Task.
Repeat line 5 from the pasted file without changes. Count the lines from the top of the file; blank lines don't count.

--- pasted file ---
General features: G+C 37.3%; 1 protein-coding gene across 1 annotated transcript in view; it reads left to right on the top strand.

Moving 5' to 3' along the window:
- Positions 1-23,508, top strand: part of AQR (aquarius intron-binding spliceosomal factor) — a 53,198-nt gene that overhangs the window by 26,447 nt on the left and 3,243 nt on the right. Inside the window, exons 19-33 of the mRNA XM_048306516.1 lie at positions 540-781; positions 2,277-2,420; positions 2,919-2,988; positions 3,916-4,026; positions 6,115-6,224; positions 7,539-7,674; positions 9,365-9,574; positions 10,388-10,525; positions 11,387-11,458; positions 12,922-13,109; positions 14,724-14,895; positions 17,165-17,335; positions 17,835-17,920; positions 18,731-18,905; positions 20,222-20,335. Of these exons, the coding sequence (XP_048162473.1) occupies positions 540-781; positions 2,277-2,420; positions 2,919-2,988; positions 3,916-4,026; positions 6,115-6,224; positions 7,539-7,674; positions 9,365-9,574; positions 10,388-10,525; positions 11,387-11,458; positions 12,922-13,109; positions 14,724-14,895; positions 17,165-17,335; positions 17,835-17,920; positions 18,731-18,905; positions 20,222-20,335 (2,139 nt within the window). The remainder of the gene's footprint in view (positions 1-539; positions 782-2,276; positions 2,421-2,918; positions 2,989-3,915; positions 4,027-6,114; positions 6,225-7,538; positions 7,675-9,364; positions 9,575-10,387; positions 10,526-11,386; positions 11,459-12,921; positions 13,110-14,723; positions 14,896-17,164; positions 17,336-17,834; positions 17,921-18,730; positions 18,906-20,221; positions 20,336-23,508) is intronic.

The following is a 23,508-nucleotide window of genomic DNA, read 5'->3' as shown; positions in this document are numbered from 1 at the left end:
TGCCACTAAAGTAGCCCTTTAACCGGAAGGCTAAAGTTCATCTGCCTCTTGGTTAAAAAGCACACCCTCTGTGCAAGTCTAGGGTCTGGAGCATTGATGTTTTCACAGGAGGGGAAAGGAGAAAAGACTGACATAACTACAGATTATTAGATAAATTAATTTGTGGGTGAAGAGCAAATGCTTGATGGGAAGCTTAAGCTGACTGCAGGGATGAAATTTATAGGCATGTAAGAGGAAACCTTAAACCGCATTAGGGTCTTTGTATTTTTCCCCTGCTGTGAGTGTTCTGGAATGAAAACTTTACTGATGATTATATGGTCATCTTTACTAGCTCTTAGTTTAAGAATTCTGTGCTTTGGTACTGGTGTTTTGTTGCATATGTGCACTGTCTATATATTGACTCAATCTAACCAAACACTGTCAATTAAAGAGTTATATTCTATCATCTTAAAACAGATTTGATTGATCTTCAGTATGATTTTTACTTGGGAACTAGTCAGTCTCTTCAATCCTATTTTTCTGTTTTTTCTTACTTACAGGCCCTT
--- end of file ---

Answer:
TGCCACTAAAGTAGCCCTTTAACCGGAAGGCTAAAGTTCATCTGCCTCTTGGTTAAAAAGCACACCCTCTGTGCAAGTCTAGGGTCTGGAGCATTGATGTTTTCACAGGAGGGGAAAGGAGAAAAGACTGACATAACTACAGATTATTAGATAAATTAATTTGTGGGTGAAGAGCAAATGCTTGATGGGAAGCTTAAGCTGACTGCAGGGATGAAATTTATAGGCATGTAAGAGGAAACCTTAAACCGCATTAGGGTCTTTGTATTTTTCCCCTGCTGTGAGTGTTCTGGAATGAAAACTTTACTGATGATTATATGGTCATCTTTACTAGCTCTTAGTTTAAGAATTCTGTGCTTTGGTACTGGTGTTTTGTTGCATATGTGCACTGTCTATATATTGACTCAATCTAACCAAACACTGTCAATTAAAGAGTTATATTCTATCATCTTAAAACAGATTTGATTGATCTTCAGTATGATTTTTACTTGGGAACTAGTCAGTCTCTTCAATCCTATTTTTCTGTTTTTTCTTACTTACAGGCCCTT